Another result is the approval of the Zhongyuan Economic Zone development plan, a new regional economic development plan for 30 cities located in five central-northern provinces: Henan, Hebei, Shanxi, Anhui and Shandong. The idea is that these regions, all with great urbanisation, industrialisation and farm mechanisation potential, could pioneer the “new urbanisation.”
The end of the year saw a subtle shift of investment drivers in construction. While infrastructure growth was still strong, it was not gaining momentum because of the political drivers for stimulus following the leadership transition had subsided. Railway investment, for instance, fell from over +140% year-on-year growth in October to about +30% in November.
Fortunately, the troubled real estate sector showed its biggest acceleration of the year. A large portion of property investment growth in China, however, comes from land acquisition, which does not have much immediate impact on construction. For most of this year, the main construction driver will still be infrastructure.
Indeed, China has approved the construction of a second airport in Beijing to help ease congestion at the current main airport. The new airport will cost roughly US$ 11.3 billion, offering seven runways (six commercial, one military) and will have a capacity of 70 million passengers a year by 2025. Construction will begin in 2014, with opening scheduled for 2018.
Energy supply remains a constraint on China’s development, but the government has now laid out the criteria for nuclear power construction, following a temporary halt on approvals following the Fukushima disaster in Japan. The State Council has agreed that new plants will have to be in coastal areas for the next three years, and will be of third-generation design. Current nuclear capacity in China is 12.5 GW, with a further 30 GW under construction.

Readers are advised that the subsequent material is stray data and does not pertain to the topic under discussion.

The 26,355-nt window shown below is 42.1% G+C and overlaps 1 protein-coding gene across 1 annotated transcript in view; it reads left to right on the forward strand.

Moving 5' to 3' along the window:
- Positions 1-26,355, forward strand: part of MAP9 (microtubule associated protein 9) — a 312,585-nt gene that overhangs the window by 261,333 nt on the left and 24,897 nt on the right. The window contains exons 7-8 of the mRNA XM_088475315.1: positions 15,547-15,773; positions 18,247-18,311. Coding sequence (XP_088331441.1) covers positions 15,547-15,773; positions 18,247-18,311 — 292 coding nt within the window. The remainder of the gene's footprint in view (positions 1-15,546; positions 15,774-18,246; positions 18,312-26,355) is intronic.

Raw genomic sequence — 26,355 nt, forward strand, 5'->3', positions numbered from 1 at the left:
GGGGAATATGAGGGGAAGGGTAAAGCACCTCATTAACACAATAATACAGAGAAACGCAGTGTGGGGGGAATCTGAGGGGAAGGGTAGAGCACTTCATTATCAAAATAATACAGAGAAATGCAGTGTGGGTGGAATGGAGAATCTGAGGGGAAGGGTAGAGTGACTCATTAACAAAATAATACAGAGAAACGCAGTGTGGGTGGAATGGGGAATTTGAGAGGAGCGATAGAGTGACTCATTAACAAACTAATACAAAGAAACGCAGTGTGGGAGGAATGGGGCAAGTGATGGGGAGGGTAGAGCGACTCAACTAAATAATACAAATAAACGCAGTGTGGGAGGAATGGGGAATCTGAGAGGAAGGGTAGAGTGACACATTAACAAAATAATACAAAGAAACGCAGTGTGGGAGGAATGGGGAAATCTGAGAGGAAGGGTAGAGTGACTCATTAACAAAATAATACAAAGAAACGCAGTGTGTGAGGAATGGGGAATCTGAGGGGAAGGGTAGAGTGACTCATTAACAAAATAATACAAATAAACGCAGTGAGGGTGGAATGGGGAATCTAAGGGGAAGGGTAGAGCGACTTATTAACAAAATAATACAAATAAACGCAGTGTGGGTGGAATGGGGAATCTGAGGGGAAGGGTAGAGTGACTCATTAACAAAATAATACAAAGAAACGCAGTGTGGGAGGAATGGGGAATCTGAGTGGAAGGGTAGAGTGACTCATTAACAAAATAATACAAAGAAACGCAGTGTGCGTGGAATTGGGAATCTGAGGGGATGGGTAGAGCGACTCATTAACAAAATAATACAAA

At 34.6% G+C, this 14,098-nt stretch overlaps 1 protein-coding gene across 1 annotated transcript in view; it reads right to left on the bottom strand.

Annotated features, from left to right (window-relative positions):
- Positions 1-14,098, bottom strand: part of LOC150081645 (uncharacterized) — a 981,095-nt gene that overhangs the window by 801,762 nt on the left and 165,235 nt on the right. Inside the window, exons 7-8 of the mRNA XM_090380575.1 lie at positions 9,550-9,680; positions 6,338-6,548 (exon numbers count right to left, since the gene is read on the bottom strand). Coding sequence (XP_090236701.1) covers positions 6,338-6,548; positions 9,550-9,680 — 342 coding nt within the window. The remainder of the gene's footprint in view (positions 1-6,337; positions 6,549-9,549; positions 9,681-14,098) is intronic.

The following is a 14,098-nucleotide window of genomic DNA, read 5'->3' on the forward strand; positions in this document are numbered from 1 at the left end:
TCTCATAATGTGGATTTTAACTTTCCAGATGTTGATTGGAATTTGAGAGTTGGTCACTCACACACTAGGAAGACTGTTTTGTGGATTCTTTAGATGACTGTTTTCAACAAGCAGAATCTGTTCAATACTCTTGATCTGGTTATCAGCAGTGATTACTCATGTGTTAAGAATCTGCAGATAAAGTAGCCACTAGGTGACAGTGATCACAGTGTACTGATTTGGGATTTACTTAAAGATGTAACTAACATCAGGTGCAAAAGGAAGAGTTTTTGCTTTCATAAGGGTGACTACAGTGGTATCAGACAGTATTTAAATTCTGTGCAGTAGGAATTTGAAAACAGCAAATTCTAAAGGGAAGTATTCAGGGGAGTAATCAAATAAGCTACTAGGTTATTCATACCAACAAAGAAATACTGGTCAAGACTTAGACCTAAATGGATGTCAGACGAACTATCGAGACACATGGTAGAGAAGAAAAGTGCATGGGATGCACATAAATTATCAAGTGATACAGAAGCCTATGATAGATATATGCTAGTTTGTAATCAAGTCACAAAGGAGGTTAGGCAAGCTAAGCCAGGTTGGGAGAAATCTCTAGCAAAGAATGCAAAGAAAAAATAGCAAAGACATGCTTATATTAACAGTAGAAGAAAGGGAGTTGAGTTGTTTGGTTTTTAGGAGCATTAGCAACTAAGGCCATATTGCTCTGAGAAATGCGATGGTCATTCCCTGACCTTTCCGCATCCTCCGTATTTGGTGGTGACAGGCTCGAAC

While all segments of the construction industry are set to see slower growth, infrastructure investment will still lead the market, even a decade from now. However, as domestic consumption increases, and as the middle class continues to expand, housing will gradually overtake non-residential structures as the secondary mechanism of growth.
Within the non-residential structure sector, it is the industrial component that will grow most slowly, gradually losing share to commercial and institutional as the economy moves from export dependence to more domestic consumption. The retail sector in particular should improve as Chinese households reduce their extraordinary savings rate and purchase more goods and services.
The heyday of growth for China’s construction market is clearly over, and it is unlikely to recur at such a pace again. Indeed, apart from a modest cycle in the near term, the path of Chinese construction growth is one of moderation. However, this is typical of economic evolution, and even with a more moderate grow rate, the sheer size of this market will keep it among the most attractive in the world.